Since its first appearance in 1958, S&S has been the standard work on Central Gaulish Potters. Now Revue Archéologique Sites, following their established policy of publishing standard samian textbooks in French (they have previously published a reprint of Déchelette [JRPS 3, entry no. 608] and translations of Dragendorff (JRPS 3, entry no. 614]. Oswald &: pryce 1920 and Oswald 1931 & 1936-7) have published a translation of S&S. In this case, however, Grace Simpson has taken the opportunity to provide a revised edition for translation. Plates 170-175, covering work by a wide variety of potters, are additional to S&S 1958. There is also an introductory chapter detailing some of the more important dating changes. The text and bibliography have been completely revised (cross-references to Rogers 1974 are but one of the more noticeable additions) and new headings have been given to the plates, taking into account new nomenclature where relevant (so X-3 becomes Drusus I, etc). The indices of signed and unsigned figure types and the bar chart of potters' dates have been omitted. Clearly an essential work, even for those fortunate enough to possess a copy of the first edition and one which will remain a standard textbook for many years to come. Available in Britain from Oxbow Books.
1011  Symonds. R P & Hatcher, H, 'La céramique a glaçre
plombifére de l'époque romaine trouvée a Colchester et
ailleurs: quelques analyses récentes', SFECAG, Actes du
Congrés de Lezoux. 1989, 85-92.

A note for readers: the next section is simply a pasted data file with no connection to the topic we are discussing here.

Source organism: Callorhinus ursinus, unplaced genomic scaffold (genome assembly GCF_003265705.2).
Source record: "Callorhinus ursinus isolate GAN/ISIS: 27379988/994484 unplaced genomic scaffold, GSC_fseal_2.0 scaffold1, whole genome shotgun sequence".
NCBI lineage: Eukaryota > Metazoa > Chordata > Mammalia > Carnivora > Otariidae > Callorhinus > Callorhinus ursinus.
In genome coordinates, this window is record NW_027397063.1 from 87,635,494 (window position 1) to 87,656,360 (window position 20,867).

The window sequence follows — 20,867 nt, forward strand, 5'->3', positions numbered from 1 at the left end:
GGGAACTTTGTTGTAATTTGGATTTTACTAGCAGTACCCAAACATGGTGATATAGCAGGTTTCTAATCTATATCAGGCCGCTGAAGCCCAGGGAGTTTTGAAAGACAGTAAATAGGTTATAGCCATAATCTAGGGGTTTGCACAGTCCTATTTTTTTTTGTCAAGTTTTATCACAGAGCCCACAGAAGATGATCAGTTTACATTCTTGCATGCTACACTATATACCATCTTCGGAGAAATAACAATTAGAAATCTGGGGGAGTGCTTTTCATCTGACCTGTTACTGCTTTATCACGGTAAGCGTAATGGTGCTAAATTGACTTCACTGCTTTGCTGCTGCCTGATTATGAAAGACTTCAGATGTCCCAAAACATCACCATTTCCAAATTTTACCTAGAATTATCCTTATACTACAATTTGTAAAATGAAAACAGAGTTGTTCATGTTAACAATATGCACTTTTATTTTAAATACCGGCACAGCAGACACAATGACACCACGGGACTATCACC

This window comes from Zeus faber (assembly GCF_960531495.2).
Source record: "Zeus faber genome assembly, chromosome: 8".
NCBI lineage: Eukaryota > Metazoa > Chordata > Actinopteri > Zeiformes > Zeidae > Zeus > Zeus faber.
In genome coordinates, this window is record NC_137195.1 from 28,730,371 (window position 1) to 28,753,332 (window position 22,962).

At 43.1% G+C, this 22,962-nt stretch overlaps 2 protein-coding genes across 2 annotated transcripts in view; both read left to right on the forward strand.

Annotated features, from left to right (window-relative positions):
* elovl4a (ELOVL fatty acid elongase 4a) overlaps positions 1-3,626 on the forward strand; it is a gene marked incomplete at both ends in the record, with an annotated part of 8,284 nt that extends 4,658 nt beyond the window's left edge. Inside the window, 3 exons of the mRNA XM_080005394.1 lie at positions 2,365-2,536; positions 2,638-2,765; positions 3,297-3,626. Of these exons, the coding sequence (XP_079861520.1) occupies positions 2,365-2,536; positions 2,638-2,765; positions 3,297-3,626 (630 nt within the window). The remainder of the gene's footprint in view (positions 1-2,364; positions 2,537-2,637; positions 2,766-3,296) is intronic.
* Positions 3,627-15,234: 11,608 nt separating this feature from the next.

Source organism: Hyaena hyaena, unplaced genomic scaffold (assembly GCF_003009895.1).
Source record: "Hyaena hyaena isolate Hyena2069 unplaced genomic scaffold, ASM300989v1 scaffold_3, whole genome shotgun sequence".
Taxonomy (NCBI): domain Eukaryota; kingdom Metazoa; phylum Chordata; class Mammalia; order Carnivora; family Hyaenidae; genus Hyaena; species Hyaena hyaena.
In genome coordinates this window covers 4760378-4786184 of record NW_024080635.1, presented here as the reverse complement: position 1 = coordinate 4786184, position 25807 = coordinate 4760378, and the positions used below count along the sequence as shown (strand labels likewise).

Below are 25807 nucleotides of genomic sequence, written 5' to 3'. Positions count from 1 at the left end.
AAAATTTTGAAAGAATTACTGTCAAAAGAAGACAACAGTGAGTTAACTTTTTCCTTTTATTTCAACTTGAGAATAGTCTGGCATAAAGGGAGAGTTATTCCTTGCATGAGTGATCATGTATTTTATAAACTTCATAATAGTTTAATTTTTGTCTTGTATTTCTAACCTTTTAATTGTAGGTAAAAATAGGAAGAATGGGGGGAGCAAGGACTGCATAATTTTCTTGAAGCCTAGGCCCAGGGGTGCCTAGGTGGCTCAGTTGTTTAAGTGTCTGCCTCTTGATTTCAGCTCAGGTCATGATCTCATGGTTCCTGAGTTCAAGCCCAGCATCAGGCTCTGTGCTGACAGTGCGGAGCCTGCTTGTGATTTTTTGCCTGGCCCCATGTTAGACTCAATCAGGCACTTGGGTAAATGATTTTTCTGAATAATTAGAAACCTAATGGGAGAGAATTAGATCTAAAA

This report on the results of chemical analyses on lead-glazed wares, carried out at the Research Laboratory for Archaeology at Oxford, was first presented in 'poster' form at the Southampton (1989) meeting of the Study Group for Roman Pottery. The total amount of pottery involved is miniscule: no more than 37 vessels were represented in roughly 15 tonnes of pottery found at Colchester; 30 of these are illustrated here. Among these pieces, however, are two remarkable vessels, one a Déch form 72 large globular beaker and the other a flagon with ribbed lower body and a face-mask at the base of the handle, which are apparently without parallel in Roman glazed ware. 33 examples from recent excavations at Colchester were analysed, along with nine from the Colchester & Essex Museum, four from recent excavations at Silchester, and a larger number of examples from Asia Minor which form part of a larger project on glazed wares being conducted by Prof A Kaczmarczyk (Tufts Univ, Boston, USA). The results show that all of the Colchester samples, including some which were thought to be possible Romano-British products, were likely to have been made at the same source, most likely near Vichy in Central Gaul. Two interesting exceptions, however, are the ribbed flagon with face-mask, which may be Italian in origin, and a small otherwise unidentifiable handle, which apparently contains no lead: there is no obvious explanation for a sherd from a context dated c150-200 (quite possibly residual) with an alkaline glaze, although it is conceivable, since the sherd is so small, that it is actually an unusual over-firing which happens to look strikingly like a glaze.